DPAs will allow prosecutors to hold offending organisations to account by recovering tainted proceeds, the imposition of penal fines, and measures designed to prevent recurrence, but without the uncertainty, expense, complexity or length of a criminal investigation and trial. They should enable swifter restitution and rehabilitation and reduce risks to innocent directors, employees and stakeholders. DPAs will be subject to judicial approval, and details of the wrongdoing and sanctions will be published, which should lead to greater transparency and consistency around the penalties levied for corporate crimes.

Corporate crime detection

The UK’s Ministry of Justice considers that corporate offending is currently underreported and underenforced, due to the inadequacy of the tools currently available to law enforcement and the lack of incentives for a company to self-report criminal conduct.

Currently the prospect of obtaining a civil settlement is inherently uncertain, and corporate self-reporting is not for the faint hearted. As such, the number of companies self-reporting remains low. It is clear that the intention is that DPAs will be used in the majority of economic crime cases involving bona fide companies in England & Wales, as they currently are in the US. DPAs are being introduced, in part, to promote a culture where companies are more willing to confess to criminal misconduct.

DPAs will make joint settlements with the SFO and the US Department of Justice more readily achievable, and should give rise to greater prospects of a “global settlement” being achieved.

In the US, self-reporting the discovery of criminality implicating the corporate body is commonplace. The main reason that companies self-report in

the US is that it increases the certainty of the enforcement outcome and that considerable credit for doing so is given, with DPAs and, indeed, non-prosecution agreements being commonplace. In turn, the fact that companies self-report misconduct provides valuable intelligence to law enforcement that other parties to a transaction, supply chain, or sector may also be involved in criminality. There is therefore an increased risk of detection. The fines and restitution paid by companies subject to US enforcement can be significant. The risk of detection, coupled with the sanctions imposed on companies, has led to US companies prioritising compliance and the promotion of business ethics.

One source of uncertainty for businesses operating throughout the UK is the fact that it is not currently intended to introduce DPAs north of the border.

Shortly before the CCA received Royal Assent, a Scottish Government spokesperson said: “While we are aware of the UK Government’s plans, we do not have any immediate plans to legislate for deferred prosecution agreements for Scotland. We will continue to monitor developments in England & Wales.”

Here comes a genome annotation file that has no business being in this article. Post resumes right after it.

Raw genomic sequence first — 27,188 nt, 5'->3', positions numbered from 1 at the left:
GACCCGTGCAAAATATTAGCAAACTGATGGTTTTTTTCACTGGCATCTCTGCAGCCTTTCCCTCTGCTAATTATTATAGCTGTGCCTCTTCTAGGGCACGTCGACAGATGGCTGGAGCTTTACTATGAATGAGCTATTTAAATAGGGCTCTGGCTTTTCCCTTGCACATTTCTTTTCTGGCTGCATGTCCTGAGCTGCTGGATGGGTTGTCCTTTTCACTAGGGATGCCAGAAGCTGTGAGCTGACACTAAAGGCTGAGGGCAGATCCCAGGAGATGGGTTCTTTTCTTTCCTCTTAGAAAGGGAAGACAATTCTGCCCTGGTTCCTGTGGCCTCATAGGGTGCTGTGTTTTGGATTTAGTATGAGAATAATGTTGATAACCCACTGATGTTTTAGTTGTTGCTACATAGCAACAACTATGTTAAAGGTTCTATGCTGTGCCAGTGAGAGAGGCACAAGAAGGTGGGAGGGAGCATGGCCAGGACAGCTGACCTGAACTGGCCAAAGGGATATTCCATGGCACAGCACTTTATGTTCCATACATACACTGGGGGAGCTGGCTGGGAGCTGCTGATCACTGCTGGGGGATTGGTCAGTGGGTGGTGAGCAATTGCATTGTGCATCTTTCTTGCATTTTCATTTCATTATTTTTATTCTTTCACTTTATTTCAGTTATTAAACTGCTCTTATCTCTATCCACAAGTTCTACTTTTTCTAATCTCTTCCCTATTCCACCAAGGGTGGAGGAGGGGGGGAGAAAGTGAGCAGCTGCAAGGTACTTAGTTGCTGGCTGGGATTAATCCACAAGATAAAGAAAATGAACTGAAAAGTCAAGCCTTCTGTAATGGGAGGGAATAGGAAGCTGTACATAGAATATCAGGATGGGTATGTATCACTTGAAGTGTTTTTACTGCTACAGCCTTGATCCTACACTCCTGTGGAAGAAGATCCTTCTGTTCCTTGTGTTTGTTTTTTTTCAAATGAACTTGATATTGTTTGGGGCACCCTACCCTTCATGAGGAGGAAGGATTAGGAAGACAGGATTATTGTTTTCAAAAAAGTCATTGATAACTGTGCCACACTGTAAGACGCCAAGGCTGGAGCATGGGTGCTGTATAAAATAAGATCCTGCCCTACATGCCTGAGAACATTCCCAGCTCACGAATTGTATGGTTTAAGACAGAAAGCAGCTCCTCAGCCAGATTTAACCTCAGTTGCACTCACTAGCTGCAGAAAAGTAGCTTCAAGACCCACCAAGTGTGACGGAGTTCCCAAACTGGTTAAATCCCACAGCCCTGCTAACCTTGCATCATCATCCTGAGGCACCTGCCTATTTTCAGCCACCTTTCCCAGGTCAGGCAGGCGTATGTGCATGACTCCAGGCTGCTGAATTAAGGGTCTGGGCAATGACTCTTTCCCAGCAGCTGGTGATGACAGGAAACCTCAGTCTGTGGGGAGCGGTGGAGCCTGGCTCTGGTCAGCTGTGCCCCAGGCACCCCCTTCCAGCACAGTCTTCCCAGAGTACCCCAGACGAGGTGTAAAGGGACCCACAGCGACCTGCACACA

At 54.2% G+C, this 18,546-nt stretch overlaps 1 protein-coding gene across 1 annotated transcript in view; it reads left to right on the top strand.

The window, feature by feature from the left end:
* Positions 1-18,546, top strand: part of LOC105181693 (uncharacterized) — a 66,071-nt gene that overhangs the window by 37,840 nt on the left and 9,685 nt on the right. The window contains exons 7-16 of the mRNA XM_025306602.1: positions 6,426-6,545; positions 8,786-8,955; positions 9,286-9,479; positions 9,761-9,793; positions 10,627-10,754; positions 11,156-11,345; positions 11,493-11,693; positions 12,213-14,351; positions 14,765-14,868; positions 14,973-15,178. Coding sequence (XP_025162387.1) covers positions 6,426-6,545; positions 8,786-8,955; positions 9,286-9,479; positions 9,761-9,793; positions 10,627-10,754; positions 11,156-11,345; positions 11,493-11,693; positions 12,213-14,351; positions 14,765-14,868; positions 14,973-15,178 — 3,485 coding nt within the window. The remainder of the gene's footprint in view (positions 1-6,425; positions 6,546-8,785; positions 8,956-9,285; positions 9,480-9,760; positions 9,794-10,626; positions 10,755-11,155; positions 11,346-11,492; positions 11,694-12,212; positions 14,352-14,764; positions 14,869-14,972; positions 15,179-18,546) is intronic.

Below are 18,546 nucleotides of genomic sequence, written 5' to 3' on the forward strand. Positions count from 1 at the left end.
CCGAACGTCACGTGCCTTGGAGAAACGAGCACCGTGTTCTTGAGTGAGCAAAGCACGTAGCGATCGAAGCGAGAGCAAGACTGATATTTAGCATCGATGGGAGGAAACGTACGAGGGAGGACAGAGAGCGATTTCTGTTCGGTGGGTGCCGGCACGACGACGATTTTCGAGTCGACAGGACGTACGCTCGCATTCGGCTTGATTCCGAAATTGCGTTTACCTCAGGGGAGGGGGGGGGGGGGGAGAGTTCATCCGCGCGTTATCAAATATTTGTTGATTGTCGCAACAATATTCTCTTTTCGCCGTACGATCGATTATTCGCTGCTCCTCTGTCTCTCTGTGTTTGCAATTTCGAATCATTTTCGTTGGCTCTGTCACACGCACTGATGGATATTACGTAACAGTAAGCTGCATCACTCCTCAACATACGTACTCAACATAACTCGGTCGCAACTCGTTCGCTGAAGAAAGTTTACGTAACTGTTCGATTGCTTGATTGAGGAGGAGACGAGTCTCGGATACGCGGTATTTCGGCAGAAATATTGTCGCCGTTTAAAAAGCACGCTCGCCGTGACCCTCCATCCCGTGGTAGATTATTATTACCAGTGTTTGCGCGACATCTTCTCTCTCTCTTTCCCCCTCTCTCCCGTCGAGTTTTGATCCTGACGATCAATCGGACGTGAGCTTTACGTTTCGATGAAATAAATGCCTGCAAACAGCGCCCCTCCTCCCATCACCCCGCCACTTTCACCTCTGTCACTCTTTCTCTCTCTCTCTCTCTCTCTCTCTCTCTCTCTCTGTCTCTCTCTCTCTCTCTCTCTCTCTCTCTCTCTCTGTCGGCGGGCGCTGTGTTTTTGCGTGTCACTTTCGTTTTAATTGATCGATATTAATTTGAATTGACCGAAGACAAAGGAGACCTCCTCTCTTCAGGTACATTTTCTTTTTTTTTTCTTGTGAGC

This gives rise to cross-border issues. Crimes committed by UK companies are often subject to concurrent jurisdiction, meaning that both the SFO and CPS in England & Wales and the Crown Office in Scotland are entitled to prosecute.

For example, as matters currently stand, the SFO and Crown Office have concurrent jurisdiction in relation to bribery committed overseas by UK companies.

Having DPAs in England & Wales but not in Scotland risks ambiguity and uncertainty for businesses operating in both jurisdictions, and may undermine any incentive to self-report.

It is unclear for businesses operating on both sides of the border whether DPAs entered into with the SFO in London will be respected by the Scottish authorities. The flip side is that the difference in approach north and south of the border could lead to a rise in “forum shopping” among guilty corporates, who agree to a DPA in England to avoid prosecution in Scotland under a double jeopardy-type argument, thereby denying Scottish prosecutors the chance to secure restitution, compensation, or convictions.

In its consultation paper on DPAs, the UK Ministry of Justice stated that it was discussing the application of DPAs with the devolved administrations.

DPAs for serious criminal conduct by companies will soon be a reality in England & Wales. As the introduction of DPAs will impact on Scottish companies and their professional advisers, clarity is needed as to how DPAs will work in cases of concurrent jurisdiction within the UK.

In the authors’ opinion, there are cogent grounds for the Scottish Government to legislate to introduce DPAs into Scotland.

Tom Stocker, partner; Rhona Keith, solicitor, Business Crime & Investigations, Pinsent Masons